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<== Date ==> <== Thread ==>

Subject: RE: Time waits for ca-pend-event on Solaris/SPARC
From: "Jeff Hill" <johill@lanl.gov>
To: "'Gary P Carr'" <gcarr@lanl.gov>, <tech-talk@aps.anl.gov>
Date: Thu, 5 Jun 2003 11:47:55 -0600
Gary,

> Does anyone know what the actual timeouts will be for a
> ca_pend_event(timo) call on a Solaris/SPARC machine? I 
> guess the real question is does SPARC normally have a 
> "real" realtime clock, or does it use a line clock with
> 60Hz tics?
> 
> If I call ca_pend_event(0.0001), does it block for at least:
> 
> 1) 0.0001 seconds
> 2) until the next tic
> 3) at least one tic (0.01667 seconds)

Executive summary:

On most operating systems the answer is as follows:
(Solaris appears to use a 10 mS tick)
R3.14: until the next tick
R3.13: the delay you specified plus some fraction of a tick

Detailed answer:

On many operating systems scheduling delays and measured delays are mostly
orthogonal issues. Because of the overhead associated with hardware interrupts
operating systems commonly implement scheduling delays with a periodic system
tick. In contrast measured delays are frequently based on the value of a
hardware counter, and therefore can be much more accurate. Often this is the
same counter which is counting off the next system tick interrupt. For example,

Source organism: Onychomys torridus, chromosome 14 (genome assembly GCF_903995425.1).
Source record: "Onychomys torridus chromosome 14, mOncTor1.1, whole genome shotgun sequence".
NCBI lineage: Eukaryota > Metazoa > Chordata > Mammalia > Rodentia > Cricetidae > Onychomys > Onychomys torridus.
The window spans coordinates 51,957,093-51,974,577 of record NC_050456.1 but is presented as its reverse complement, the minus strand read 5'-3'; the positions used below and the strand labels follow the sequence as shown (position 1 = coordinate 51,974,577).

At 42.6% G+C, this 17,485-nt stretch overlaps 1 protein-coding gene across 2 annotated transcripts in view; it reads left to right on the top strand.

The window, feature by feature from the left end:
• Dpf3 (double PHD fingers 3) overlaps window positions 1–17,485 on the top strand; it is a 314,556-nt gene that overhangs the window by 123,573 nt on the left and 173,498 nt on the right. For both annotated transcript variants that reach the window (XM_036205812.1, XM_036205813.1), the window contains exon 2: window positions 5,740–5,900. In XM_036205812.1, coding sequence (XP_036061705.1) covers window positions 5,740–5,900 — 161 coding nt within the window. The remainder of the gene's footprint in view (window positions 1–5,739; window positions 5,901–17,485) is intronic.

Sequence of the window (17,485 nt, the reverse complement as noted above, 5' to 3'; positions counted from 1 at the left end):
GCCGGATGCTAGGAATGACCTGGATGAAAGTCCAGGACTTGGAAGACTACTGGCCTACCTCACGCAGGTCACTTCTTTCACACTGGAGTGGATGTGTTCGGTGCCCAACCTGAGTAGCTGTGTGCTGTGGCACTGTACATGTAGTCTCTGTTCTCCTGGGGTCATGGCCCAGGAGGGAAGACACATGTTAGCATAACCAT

when EPICS R3.14 is running on an Solaris/Sun-blade-1000 epicsThreadSleep() has
a quantum around 10 mS, but if memory serves epicsTime::getCurrent() has a
quantum closer to 5 uS. A contrary example is vxWorks where no one has so far
plumbed in the more accurate generic source for time and therefore
epicsTime::getCurrent() still returns a coarse time based on the system tick
when specialized hardware time sources are unavailable.

You are probably already aware that ca_pend_event() will take care of any
pending background activities that the CA client library might find are needing
attention, and it might take longer than the specified delay to complete these
activities.

Delays specified to ca_pend_event() are implemented with select() in R3.13, and
with epicsThreadSleep() in R3.14. In either case a call to ca_pend_event() with
a delay of 100 uS will result in a operating system scheduled delay. If the
specified delay is less than 1.0 / CLOCKS_PER_SEC then a delay will not be
scheduled with the operating system.

As I recall, on Solaris systems a minimum operating system scheduled delay will
be in the range of 0 through 10 mS depending on how the code happens to be
aligned at some instant in time with the system tick counter. 

In R3.14 the CA client library is thread safe on all supported operating
systems, and so on Solaris you might find it is more convenient to schedule
delays in an independent thread, or to use an epicsTimer.

Jeff



References:
Time waits for ca-pend-event on Solaris/SPARC Gary P Carr

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